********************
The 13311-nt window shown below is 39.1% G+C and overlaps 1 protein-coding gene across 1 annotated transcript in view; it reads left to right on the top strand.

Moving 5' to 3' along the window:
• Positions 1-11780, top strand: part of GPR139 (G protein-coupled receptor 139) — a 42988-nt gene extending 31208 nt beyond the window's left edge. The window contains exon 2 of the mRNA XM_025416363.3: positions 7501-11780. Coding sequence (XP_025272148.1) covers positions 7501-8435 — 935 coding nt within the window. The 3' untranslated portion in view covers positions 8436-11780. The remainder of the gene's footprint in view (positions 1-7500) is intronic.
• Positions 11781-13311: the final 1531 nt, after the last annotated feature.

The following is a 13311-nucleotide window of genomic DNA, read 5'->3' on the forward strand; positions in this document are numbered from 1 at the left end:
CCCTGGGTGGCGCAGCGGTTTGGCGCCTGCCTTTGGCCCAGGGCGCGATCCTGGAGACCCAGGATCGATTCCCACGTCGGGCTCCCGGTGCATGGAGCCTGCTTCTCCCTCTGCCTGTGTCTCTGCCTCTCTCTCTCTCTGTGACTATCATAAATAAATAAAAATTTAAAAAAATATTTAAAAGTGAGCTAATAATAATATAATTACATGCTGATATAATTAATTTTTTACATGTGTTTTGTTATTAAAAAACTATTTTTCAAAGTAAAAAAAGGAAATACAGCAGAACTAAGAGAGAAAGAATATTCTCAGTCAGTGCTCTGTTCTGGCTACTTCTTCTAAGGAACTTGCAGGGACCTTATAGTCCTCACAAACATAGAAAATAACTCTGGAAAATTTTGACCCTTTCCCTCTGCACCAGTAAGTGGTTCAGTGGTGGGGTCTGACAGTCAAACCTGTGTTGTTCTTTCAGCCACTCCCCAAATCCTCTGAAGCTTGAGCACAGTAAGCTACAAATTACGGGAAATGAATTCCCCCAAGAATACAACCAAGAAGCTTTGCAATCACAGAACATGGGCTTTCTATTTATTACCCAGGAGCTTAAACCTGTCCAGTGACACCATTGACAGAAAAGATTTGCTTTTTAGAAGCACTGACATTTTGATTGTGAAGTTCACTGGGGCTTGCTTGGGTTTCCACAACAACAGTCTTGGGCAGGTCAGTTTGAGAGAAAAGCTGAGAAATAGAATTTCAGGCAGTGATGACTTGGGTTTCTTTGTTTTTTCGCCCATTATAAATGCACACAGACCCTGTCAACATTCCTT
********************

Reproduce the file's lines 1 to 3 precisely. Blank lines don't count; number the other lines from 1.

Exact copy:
The 13311-nt window shown below is 39.1% G+C and overlaps 1 protein-coding gene across 1 annotated transcript in view; it reads left to right on the top strand.

Moving 5' to 3' along the window:
• Positions 1-11780, top strand: part of GPR139 (G protein-coupled receptor 139) — a 42988-nt gene extending 31208 nt beyond the window's left edge. The window contains exon 2 of the mRNA XM_025416363.3: positions 7501-11780. Coding sequence (XP_025272148.1) covers positions 7501-8435 — 935 coding nt within the window. The 3' untranslated portion in view covers positions 8436-11780. The remainder of the gene's footprint in view (positions 1-7500) is intronic.